Nehha Bhatnagar has been a force for change in Performing Arts in India. A renowned Bharatanatyam exponent, Nehha performs in festivals in India and abroad. She is the youngest Arts Impresario in India, and runs her foundation, Sarvam Foundation. It organizes unique classical arts festivals and collaborations including international exhibitions, international calendars, residencies and other endeavours. It also runs free classes for the underprivileged girls in Delhi, who then perform frequently in India and abroad.
Nehha is also a frequent speaker in the TEDx circuit and is the Licensee and Curator of one of India’s largest TEDx events – TEDx TughlaqRd. She is a mentor for arts and a speaker on creativity and entrepreneurship.
We got a chance to interact with her recently and she happily answered a few questions for us.
Here’s a snippet of our conversation:
Q1. With Sarvam Foundation, you scout for talent at the grassroot level in the slums of Delhi and your main focus is the underprivileged girl child. What significant change do you see in the lives of these girls who are associated with you?
Ans. Changes – where do I even begin!!! From their overall health improving to their confidence levels, their self empowerment to empower their siblings, the respect for the girl child by the male members in their community; it has been one amazing journey of ripple effects. They are not just learning a skill, but an entire personality development course- leadership and empowerment course.
Q2. These days we can see kinds more inclined towards western dance forms and music. Not many kids are taking up Indian dance forms or music as an extra-curricular activity. Why do you think this is happening and what can be done to engage more people towards Indian performing arts?
Ans. The influx of cable TV in every household and the massive money spent on Cinema songs dances and reality TV- basically everything to do with instant gratification. Classical takes years of learning patiently before even a single show is showcased. How will it withstand the onslaught of mass consumption? However, the West is generating a huge interest in our ancient arts and practices and so the demand for artistes abroad has grown. Our Indian expatriates abroad as well are bolstering the interest in their roots for their children to be connected to their culture. People who are sort of tired of materialistic bombardment also are increasingly finding solace in the traditional and the spiritual and all of this will lead to the growth of these forms. We can never compete with quicker to learn forms or even Bollywood dancing- but yes we need to keep up with the relative pace of growth. Governments and corporates need to step up their game to help this aspiration–because our true wealth is our ‘soft power.’ India will always be way ahead in that wealth!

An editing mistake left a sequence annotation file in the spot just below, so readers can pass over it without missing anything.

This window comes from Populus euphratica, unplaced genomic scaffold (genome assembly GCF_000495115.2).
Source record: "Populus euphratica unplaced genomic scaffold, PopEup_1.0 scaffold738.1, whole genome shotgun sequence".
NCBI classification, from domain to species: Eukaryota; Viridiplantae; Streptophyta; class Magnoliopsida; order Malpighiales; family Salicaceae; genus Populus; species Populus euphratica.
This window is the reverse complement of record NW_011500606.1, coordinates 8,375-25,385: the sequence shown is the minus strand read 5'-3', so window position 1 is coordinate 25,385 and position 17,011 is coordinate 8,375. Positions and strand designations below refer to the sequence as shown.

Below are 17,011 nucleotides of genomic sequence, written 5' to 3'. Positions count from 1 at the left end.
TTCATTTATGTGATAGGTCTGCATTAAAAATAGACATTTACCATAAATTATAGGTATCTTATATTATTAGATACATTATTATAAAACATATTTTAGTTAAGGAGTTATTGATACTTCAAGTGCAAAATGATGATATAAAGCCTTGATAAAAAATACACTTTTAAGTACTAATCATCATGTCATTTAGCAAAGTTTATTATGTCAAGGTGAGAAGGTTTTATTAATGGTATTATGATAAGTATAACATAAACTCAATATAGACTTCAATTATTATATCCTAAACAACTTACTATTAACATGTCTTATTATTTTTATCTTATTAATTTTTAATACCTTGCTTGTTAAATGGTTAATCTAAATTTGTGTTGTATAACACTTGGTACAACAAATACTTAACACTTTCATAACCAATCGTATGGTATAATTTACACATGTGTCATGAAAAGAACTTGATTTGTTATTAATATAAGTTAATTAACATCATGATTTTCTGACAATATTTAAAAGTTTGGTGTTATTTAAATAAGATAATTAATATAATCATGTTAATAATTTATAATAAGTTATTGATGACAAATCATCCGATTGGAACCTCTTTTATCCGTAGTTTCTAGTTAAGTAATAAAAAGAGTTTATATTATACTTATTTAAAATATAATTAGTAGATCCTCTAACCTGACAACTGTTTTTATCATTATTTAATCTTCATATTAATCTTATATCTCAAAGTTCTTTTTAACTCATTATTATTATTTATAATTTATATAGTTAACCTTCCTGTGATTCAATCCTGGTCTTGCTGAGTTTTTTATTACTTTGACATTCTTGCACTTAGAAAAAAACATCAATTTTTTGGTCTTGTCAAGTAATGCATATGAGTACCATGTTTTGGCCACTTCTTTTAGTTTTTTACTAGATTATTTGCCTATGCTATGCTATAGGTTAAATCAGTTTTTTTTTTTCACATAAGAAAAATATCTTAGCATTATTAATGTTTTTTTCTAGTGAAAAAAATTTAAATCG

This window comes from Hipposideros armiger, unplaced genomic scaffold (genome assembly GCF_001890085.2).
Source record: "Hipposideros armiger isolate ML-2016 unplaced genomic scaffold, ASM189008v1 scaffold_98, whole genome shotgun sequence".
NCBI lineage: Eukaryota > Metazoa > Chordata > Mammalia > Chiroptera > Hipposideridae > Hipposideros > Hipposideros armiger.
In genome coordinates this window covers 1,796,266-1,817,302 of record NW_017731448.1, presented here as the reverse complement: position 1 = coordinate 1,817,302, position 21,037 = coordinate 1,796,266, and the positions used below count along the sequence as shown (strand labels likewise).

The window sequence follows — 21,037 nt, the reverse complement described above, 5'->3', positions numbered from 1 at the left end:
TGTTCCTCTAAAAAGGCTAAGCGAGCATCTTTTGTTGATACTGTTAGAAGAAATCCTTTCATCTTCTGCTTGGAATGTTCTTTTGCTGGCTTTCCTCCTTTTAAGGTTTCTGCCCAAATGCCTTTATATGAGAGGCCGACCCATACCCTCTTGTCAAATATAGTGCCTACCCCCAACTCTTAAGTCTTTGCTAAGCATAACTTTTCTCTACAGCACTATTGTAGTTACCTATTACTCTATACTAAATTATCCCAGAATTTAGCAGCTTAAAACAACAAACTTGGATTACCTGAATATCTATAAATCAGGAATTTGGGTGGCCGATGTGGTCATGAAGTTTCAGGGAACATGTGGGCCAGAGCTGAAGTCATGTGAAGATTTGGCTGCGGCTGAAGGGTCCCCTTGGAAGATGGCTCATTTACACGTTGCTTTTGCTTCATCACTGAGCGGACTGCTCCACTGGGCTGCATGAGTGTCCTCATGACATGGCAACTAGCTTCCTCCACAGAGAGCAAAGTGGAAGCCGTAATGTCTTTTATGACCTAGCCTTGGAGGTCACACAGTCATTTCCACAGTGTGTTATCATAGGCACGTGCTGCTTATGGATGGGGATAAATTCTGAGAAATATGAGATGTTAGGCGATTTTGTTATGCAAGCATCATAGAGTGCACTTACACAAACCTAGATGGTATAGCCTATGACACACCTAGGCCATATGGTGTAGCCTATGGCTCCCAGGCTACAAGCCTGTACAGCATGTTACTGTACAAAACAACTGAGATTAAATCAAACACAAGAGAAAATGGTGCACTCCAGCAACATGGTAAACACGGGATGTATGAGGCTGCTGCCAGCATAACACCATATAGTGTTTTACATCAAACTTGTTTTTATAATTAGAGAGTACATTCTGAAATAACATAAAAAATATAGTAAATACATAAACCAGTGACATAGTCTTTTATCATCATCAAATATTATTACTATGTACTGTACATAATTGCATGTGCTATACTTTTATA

Q3. How has your experience been being associated with the #DoWhatYouLove Movement?
Ans. Brilliant!! So inspiring to meet the youth with such passion – I have learnt a lot from the Movement myself.
Q4. What was your first thought when you heard about #DoWhatYouLove?
Ans. What a great line – why would u do anything you don’t love right?
Q5. What inspires you to be a part of #DoWhatYouLove?
Ans. The feeling that “Hey I too can help people do what they love” – even if not full time then as a part time hobby or passion. Because truly when you do what you love to do – life will not lead you astray. It will give you such fulfilment!